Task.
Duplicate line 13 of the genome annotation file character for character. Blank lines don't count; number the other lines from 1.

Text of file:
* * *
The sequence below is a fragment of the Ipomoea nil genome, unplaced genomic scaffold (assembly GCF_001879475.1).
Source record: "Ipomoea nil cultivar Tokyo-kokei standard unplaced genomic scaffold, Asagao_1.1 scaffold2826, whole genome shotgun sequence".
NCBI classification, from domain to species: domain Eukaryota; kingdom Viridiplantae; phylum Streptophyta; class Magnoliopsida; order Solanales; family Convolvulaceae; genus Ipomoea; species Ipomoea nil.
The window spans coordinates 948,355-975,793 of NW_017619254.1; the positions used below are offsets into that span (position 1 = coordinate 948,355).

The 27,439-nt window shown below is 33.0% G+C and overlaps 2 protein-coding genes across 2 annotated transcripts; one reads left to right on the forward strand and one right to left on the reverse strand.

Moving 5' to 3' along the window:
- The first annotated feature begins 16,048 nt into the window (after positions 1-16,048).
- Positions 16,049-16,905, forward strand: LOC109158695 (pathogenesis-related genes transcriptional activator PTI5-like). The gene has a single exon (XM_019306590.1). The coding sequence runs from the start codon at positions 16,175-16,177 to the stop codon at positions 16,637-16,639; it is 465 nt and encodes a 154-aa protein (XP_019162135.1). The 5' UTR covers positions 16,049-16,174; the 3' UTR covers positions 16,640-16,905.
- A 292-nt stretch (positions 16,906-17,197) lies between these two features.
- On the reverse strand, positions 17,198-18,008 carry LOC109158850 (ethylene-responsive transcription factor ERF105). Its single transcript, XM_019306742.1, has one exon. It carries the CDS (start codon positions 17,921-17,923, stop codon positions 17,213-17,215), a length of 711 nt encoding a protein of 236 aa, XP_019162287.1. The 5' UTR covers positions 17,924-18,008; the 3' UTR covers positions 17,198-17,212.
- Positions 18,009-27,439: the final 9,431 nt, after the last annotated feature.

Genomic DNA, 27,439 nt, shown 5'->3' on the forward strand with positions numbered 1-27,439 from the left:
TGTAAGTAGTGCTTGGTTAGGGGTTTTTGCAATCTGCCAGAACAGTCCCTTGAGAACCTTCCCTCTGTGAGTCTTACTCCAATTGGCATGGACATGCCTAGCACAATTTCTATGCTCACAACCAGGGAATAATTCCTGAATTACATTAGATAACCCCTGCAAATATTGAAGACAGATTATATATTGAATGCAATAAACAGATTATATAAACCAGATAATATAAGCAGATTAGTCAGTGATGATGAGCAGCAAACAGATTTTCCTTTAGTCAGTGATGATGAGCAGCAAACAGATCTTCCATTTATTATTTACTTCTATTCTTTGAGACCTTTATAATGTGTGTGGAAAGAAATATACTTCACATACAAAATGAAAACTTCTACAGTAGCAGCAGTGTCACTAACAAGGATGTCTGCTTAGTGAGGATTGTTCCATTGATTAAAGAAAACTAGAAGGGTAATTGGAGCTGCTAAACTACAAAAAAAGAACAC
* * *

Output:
TGTAAGTAGTGCTTGGTTAGGGGTTTTTGCAATCTGCCAGAACAGTCCCTTGAGAACCTTCCCTCTGTGAGTCTTACTCCAATTGGCATGGACATGCCTAGCACAATTTCTATGCTCACAACCAGGGAATAATTCCTGAATTACATTAGATAACCCCTGCAAATATTGAAGACAGATTATATATTGAATGCAATAAACAGATTATATAAACCAGATAATATAAGCAGATTAGTCAGTGATGATGAGCAGCAAACAGATTTTCCTTTAGTCAGTGATGATGAGCAGCAAACAGATCTTCCATTTATTATTTACTTCTATTCTTTGAGACCTTTATAATGTGTGTGGAAAGAAATATACTTCACATACAAAATGAAAACTTCTACAGTAGCAGCAGTGTCACTAACAAGGATGTCTGCTTAGTGAGGATTGTTCCATTGATTAAAGAAAACTAGAAGGGTAATTGGAGCTGCTAAACTACAAAAAAAGAACAC